CaV1.2 Ca2+ channels are critical conduits for Ca2+ entry into a diverse array of excitable cells. As such, these
channels must be precisely tuned to function appropriately for each cell type, and in response to varying
physiological cues. To this end, the channels employ multiple mechanisms of regulation, including alternative
splicing, voltage dependent inactivation and calcium dependent inactivation. However, a growing number of
mutations have been identified in CaV1.2, leading to severe phenotypes including neurological deficits, long-QT
syndrome (LQTS), and death. Timothy Syndrome (TS) represents one such class of mutations, in which a single
point mutation within CaV1.2 leads to a severe multisystem disorder characterized by developmental delays,
autism and profound LQTS. Many of the known TS mutations have been shown to decrease channel
inactivation, implicating Ca2+ channel blockers (CCBs) as a promising treatment option. However, despite some
modest success with verapamil, CCBs have had limited efficacy in treating TS. Here, we postulate that this lack
of efficacy may be due to a differential effect of CCBs on mutant versus wild type CaV1.2, necessitating the
exploration of alternative therapeutic options for these patients. We propose that manipulating CaV1.2 splicing
represents just such an alternative strategy, with significant promise for the treatment of these patients.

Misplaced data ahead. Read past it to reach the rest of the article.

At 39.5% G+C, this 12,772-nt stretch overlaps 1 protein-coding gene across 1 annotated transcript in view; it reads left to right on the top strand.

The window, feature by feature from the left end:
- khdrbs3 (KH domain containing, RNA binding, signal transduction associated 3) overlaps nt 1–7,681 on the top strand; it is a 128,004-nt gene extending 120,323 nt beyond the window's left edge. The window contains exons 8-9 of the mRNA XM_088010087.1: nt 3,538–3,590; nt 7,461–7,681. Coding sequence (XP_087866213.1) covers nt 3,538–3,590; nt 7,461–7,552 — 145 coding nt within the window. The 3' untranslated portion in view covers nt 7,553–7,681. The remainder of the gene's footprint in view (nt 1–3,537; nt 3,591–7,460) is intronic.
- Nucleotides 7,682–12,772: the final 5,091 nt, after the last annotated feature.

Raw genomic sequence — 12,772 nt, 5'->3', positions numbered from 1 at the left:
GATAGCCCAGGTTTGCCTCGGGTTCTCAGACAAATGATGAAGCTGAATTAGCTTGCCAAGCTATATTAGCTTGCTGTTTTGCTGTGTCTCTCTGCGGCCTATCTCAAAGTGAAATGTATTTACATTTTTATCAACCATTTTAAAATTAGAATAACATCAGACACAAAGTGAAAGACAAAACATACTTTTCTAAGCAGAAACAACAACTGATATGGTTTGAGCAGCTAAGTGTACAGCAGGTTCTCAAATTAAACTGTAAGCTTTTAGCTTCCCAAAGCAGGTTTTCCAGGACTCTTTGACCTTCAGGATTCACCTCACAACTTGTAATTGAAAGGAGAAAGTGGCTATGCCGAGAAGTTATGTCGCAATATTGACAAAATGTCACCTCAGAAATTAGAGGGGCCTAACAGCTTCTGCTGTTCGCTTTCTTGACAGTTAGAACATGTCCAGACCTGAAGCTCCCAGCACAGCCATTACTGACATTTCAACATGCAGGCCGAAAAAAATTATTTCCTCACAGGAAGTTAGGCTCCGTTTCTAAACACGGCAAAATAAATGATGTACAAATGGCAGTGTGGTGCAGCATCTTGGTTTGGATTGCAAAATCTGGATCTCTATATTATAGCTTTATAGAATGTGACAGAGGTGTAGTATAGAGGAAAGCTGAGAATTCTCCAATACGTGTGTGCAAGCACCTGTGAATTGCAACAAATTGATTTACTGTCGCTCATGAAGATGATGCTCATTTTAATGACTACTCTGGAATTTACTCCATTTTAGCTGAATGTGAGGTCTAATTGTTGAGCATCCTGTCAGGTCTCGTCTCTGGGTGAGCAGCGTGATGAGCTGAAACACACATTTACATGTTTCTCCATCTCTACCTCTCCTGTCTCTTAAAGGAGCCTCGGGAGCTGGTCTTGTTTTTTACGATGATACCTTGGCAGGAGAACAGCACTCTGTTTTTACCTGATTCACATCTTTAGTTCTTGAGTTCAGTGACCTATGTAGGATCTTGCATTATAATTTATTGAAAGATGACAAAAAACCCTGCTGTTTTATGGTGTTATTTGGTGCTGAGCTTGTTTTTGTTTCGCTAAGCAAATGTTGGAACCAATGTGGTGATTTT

Specifically, as the majority of TS patients harbor a mutation within a mutually exclusive exon, we will design
antisense oligonucleotides (AONs) targeted to the exon containing the mutation. As such, we expect to force
the exclusion of the deleterious exon, induce inclusion of the unaffected alternate exon, and produce a fully
functional alternate channel splice variant. Importantly, this strategy will bypass the current limitations of
conventional therapies, providing significant clinical benefit for TS patients. Moreover, application of this
technique to WT CaV1.2 channels may lead to promising new therapeutic insights within a broader population of
patients. In particular, we will apply our splice modulating AONs to test the hypothesis that atypical splice
patterns in some patients may render them more susceptible to detrimental cardiac effects of DHP treatment.
Finally, as numerous genetic mutations occur within mutually exclusive exons, our application of AONs to TS
will serve as a generalizable strategy applicable to numerous genetic mutations in a multitude of proteins.
Overall, targeted manipulation of protein splicing represents a large and untapped opportunity, providing a path
forward for treatment of a diverse array of diseases.